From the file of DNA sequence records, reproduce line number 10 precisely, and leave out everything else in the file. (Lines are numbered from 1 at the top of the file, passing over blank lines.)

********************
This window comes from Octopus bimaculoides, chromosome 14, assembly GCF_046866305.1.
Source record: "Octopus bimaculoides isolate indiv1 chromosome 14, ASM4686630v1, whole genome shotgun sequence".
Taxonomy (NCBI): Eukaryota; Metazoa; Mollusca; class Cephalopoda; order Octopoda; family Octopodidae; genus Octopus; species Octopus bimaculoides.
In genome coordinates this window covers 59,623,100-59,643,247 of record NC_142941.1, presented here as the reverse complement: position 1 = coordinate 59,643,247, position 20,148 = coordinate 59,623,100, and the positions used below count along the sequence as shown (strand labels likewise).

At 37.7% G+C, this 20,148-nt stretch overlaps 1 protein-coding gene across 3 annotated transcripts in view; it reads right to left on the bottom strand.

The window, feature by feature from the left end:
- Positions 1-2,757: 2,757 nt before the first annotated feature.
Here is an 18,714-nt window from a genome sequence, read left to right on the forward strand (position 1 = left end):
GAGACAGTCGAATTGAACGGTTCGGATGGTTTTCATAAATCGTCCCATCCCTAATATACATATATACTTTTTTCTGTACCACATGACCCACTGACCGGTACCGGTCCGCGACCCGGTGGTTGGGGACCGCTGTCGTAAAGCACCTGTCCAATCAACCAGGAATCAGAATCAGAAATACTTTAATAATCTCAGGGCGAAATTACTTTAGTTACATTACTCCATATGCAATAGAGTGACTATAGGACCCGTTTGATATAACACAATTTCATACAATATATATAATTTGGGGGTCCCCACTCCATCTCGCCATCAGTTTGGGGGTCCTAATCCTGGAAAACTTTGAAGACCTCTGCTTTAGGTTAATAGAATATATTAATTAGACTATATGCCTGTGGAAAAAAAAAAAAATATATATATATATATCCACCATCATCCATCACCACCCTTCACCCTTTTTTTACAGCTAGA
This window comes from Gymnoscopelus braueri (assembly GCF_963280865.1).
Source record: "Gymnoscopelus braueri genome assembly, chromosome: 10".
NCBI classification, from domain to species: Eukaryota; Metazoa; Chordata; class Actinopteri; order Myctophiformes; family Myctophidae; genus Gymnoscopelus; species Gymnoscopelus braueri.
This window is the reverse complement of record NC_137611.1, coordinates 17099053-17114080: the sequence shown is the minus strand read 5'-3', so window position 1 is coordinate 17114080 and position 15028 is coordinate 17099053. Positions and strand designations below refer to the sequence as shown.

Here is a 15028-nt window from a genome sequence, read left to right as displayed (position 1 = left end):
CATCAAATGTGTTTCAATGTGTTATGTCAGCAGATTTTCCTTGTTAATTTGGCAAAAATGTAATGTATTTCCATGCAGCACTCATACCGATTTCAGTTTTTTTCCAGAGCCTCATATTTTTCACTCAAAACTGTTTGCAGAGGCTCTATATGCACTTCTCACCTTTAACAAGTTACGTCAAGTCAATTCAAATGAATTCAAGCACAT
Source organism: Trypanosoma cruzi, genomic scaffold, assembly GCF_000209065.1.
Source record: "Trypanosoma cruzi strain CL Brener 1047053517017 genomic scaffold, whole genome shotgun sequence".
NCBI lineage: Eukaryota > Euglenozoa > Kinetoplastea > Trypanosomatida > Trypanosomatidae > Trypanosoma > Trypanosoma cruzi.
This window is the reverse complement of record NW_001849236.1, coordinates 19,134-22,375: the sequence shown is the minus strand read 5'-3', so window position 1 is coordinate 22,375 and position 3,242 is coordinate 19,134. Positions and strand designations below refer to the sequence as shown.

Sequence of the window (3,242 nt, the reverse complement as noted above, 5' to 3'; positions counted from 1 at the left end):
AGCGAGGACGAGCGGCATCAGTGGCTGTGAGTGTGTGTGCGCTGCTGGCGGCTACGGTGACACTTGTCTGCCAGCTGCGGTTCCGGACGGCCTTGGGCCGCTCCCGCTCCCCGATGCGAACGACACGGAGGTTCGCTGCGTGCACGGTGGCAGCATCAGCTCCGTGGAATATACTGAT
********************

This window comes from Gymnoscopelus braueri (assembly GCF_963280865.1).